2 Ways to Shrink the “Intention-Behavior Gap,” Improve Your Follow-through, and Get Things Done
By Noa Kageyama, Ph.D.
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I had big plans last weekend to cut my dog’s hair, clip his toenails, and give him a nice bath, so he’d be nice and clean and not so scruffy-looking.
As you’ve probably already suspected, none of this happened, and our little hairball remains pretty scruffy and little bit stinky.
And a smelly dog is certainly not the end of the world, but often, there are bigger, more meaningful goals in our lives that never come to fruition, despite our best intentions. Like entering a big international competition. Learning all six Bach cello suites. Or composing your own cadenza.
These intentions are an essential first step, of course. Because you’re not likely to accidentally find yourself at the gym at 6am or see grilled veggies on your plate at dinner unless you intend and plan for these things to happen.
But intentions don’t guarantee action. Even if they’re totally genuine and heartfelt.
Researchers call this the intention-behavior gap. And it can be pretty frustrating to really, truly mean to do something, yet consistently fail to make progress.
So is there anything we can do to shrink that gap? To get our actions to line up more consistently with our goals and intentions?
A recent review of the literature highlighted a number of factors that can help us be more successful in reaching our goals.
But at the end of the day, there were two strategies that were particularly noteworthy, when it comes to turning intentions into action.
Strategy #1: If-then plans
The first strategy has actually come up before (read it here), and involves making “if-then plans,” or “implementation intentions.”
The gist, is that it’s not enough to simply set a goal. Because as much as you might want to do the Indianapolis competition, life happens, and you suddenly get this craving for Burger King fries on a Friday night, which leads to a trip to Target with your roommates for Super Soakers and water balloons, which ends in a really late night, a sluggish start on Saturday, an unproductive weekend, and the beginnings of a pattern that may not be consistent with what it takes to make a good video by the application deadline.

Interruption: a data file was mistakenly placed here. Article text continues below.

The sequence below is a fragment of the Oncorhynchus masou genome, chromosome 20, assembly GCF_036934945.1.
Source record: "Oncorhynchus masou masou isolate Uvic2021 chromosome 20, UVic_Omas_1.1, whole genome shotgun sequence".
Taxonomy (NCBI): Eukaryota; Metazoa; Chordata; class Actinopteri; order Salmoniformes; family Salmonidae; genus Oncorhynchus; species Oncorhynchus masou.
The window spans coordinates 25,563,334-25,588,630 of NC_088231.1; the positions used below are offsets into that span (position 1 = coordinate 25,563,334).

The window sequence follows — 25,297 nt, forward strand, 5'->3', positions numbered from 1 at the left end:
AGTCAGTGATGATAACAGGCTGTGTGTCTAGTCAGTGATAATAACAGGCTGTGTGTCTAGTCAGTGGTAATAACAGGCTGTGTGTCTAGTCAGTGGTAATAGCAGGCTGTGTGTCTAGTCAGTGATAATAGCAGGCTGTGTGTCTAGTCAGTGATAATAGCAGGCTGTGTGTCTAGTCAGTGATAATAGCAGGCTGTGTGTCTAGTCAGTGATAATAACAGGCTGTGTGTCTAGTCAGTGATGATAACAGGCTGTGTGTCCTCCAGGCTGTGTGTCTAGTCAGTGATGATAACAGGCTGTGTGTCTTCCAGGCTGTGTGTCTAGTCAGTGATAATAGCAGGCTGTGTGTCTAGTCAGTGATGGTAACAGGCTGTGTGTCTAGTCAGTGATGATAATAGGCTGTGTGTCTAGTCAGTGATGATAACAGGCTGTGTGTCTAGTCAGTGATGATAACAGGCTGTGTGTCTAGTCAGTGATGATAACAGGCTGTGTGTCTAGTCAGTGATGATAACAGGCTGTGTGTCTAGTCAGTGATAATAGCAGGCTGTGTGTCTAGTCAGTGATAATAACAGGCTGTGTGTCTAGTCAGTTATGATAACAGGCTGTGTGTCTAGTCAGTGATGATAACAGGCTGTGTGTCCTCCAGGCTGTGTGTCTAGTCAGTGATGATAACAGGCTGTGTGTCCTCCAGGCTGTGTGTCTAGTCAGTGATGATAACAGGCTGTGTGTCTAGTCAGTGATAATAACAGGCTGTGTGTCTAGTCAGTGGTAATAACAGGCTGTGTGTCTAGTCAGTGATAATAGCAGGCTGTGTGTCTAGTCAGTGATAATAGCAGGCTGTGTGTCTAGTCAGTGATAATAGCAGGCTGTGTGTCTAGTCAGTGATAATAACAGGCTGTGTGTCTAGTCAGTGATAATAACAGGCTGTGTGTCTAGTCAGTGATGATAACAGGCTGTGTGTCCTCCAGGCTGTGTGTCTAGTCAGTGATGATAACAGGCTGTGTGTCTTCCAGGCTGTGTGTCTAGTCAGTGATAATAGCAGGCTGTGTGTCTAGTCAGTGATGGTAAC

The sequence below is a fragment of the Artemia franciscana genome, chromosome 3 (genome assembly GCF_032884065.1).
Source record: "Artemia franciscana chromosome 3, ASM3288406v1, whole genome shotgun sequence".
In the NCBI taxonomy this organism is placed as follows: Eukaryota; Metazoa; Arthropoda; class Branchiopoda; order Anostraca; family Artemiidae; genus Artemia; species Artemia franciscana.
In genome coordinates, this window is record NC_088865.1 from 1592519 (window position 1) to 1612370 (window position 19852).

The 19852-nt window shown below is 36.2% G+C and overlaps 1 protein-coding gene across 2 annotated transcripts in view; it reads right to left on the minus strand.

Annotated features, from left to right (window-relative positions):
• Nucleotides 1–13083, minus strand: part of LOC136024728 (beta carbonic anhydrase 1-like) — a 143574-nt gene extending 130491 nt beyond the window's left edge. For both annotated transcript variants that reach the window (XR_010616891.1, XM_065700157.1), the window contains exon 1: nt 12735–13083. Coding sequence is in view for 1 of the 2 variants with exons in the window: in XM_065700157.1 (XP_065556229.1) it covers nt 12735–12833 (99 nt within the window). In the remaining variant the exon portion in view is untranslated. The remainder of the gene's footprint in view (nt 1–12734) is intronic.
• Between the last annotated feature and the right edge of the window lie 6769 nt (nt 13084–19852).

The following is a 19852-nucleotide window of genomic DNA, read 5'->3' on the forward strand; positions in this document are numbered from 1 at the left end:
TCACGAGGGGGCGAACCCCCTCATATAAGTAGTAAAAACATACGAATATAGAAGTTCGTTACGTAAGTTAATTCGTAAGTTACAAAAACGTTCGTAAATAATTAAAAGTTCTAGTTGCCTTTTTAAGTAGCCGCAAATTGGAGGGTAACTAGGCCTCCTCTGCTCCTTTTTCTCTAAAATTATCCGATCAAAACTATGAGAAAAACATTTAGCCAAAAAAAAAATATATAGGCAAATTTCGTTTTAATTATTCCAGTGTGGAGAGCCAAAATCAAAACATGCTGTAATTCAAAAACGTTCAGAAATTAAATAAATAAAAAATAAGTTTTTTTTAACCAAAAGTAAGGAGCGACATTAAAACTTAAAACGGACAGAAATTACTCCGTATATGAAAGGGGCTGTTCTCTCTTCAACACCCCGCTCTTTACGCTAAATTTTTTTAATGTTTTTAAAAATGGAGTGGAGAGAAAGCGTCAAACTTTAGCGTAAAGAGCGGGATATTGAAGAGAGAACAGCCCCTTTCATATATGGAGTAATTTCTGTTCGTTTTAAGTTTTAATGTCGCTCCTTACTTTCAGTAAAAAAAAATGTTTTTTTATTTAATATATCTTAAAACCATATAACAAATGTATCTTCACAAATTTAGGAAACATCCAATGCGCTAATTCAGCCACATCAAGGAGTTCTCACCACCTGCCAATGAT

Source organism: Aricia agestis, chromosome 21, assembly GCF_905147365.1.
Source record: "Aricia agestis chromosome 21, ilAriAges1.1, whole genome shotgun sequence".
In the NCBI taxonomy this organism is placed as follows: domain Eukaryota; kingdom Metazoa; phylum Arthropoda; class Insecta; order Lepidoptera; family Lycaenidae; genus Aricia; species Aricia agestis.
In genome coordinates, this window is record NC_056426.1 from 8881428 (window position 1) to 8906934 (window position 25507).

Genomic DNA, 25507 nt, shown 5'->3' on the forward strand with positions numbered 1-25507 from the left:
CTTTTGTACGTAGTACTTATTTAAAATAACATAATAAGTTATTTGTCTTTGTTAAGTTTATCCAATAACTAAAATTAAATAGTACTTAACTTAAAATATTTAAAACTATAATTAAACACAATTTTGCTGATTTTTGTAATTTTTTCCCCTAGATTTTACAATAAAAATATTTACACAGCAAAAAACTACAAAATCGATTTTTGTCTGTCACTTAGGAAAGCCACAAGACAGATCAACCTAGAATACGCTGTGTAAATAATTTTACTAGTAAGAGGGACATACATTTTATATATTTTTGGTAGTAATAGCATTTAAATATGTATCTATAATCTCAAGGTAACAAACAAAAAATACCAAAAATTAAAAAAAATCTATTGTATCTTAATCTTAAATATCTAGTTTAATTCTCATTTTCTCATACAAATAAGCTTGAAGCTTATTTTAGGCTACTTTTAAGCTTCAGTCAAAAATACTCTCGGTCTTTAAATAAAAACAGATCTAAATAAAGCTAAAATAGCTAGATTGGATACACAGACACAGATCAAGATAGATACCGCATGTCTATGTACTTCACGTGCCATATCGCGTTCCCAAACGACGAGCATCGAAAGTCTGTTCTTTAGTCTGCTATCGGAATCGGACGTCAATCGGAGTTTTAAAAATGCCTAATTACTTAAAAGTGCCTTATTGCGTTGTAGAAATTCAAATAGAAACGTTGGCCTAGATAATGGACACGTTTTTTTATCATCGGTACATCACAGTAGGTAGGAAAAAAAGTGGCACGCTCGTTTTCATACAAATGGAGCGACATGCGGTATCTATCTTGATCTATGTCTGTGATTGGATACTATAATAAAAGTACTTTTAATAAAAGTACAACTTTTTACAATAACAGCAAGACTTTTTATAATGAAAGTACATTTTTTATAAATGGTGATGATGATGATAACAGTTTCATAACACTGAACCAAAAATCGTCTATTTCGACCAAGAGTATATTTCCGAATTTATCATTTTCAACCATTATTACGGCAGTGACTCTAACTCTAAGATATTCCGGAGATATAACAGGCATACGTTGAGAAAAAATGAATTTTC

Researchers have found that in addition to a meaningful goal, we also need contingency plans and pre-determined intentions for how to respond when life inevitably tosses a distraction in your path. Like one of those frustrating days where all of the “good” practice rooms/pianos are taken. Or the temptation of guiltily binge-watching one more episode of Cobra Kai , even though it’s past your bedtime.
For more resources and training on this strategy (great for teachers), go to Angela Duckworth’s resource site here.
Strategy #2: Progress monitoring
The other strategy is “progress monitoring.”
Which is based on the idea that once you have a goal in mind, regularly keeping track of where you are relative to that goal makes it easier to see what adjustments need to be made along the way. Whether that be as simple as putting in more work, or modifying your approach.
For instance, let’s say I set a goal of losing 10 lbs. in 6 months. That’s a pretty clear goal, but imagine how tricky it would be to make progress if I only weighed myself on Day 1, and again at the end of 6 months. How would I determine what adjustments I should make to my nutrition and exercise habits along the way? And how motivating would it be to remain in the dark about whether or not my efforts were paying off?
Seems pretty logical – but do things actually work that way?
3 key factors
A meta-analysis of 138 studies on progress-monitoring found that progress-monitoring does in fact help – and a few variables in particular appear to help increase the likelihood of realizing one’s goals.
Like the weight-loss example above, more frequent progress monitoring was associated with greater success in realizing one’s goals. Within reason, of course, as it’s not like weighing myself every 5 minutes is going to help me lose more weight. Then again, hmm…that would be a lot of extra walking…
2. Public vs. private monitoring
Monitoring one’s progress publicly (like sharing your step count or the path of your morning run with friends) was also more effective than monitoring one’s progress in private.